The complement system is a potent recognition and effector pathway that plays a major role in the immune response. It mediates the destruction and disposal of immune complexes and foreign substances through interactions between complement proteolytic fragments deposited on targets and complement receptors on cell surfaces. To faciliate this process, and to prevent damage to self-tissue, a remarkable family of control proteins (the regulators of complement activation or RCA proteins) has evolved. Each member interacts with a derivative of C4 and/or C3, shares a repeating polypeptide motif, and is encoded at a single genetic region, the RCA cluster.
It is generally accepted that the C susceptibility in host cells is regulated mainly at C3 step. In humans, the complement regulatory proteins consist of tandemly arranged domains named short consensus repeats (SCRs) and their genes cluster in a region designated as the regulator of complement activation (RCA) locus. Each SCR consists of 60–70 aa, including 4 highly conserved cysteines. The cysteines form disulfide bonds, folding the SCRs into a rigid triple-loop structure. Although the proteins in the RCA family vary in size, they share significantly similar in three-dimensional structures due to conserved amino acids at specific locations. Considering their similarities and configurations, RCA locus might have been expanding by repeating gene duplications.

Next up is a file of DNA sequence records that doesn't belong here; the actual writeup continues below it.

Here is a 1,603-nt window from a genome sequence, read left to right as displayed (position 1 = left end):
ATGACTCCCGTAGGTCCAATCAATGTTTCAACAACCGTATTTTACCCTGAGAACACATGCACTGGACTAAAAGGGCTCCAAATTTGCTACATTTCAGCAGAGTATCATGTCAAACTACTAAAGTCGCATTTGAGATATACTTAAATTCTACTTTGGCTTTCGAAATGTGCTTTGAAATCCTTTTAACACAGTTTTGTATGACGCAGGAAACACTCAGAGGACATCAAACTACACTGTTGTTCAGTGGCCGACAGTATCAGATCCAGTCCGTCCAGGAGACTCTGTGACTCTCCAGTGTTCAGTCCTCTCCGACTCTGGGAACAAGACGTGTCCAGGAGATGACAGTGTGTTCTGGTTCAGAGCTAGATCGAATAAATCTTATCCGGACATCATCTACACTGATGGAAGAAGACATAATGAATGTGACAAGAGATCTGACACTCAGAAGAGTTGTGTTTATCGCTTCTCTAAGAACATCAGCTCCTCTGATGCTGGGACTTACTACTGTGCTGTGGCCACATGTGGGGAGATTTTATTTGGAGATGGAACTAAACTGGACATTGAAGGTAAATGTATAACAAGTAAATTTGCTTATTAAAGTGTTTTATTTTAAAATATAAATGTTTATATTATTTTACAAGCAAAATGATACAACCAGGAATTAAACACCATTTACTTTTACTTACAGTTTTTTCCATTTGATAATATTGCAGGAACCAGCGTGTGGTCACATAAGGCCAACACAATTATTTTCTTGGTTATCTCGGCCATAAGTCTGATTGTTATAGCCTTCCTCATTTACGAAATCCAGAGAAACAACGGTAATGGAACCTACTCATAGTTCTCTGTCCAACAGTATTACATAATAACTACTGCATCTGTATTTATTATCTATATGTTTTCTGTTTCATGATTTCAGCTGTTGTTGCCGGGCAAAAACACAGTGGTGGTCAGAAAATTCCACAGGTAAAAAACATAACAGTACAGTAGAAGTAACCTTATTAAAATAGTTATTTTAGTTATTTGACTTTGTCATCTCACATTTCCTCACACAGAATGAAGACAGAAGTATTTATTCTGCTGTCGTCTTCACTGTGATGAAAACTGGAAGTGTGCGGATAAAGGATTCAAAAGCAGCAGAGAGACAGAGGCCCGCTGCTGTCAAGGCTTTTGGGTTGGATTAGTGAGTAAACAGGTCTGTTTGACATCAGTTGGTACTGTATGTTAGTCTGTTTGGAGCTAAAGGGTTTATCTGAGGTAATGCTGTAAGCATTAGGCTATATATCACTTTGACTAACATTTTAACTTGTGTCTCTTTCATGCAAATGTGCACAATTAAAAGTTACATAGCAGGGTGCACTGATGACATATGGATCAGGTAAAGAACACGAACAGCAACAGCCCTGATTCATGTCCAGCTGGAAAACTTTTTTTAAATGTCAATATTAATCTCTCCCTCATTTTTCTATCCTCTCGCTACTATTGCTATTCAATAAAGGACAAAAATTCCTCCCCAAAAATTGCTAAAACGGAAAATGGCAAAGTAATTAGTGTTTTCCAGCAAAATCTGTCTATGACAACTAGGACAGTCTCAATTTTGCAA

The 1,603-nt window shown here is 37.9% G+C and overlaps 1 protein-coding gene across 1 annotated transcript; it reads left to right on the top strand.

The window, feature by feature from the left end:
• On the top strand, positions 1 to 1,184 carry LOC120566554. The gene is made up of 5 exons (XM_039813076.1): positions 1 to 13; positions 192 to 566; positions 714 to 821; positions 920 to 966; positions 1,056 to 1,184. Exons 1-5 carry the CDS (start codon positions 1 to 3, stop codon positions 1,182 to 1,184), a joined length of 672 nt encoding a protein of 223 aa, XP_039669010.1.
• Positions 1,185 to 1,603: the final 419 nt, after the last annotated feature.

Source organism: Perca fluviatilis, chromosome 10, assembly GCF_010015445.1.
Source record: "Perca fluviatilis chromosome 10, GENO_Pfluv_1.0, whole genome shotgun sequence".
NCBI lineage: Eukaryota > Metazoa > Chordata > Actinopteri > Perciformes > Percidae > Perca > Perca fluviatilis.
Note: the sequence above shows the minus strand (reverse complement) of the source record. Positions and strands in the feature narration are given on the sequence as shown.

In humans, two soluble forms, factor H and C4b-binding protein (C4bp), and four membrane forms, CR1 (CD35), CR2 (CD21), decay-accelerating factor (DAF) (CD55), and membrane cofactor protein (MCP) (CD46), have been identified as complement regulatory proteins. Genes for all these regulators, except for factor H, were mapped to the RCA locus, 1q32. This locus is in close proximity to the 6-phosphofructo-2-kinase/fructose-2,6-biphosphatase 2 (PFKFB2) gene in mammals. Factor H gene is also mapped to the long arm of chromosome 1 but outside of the RCA locus.
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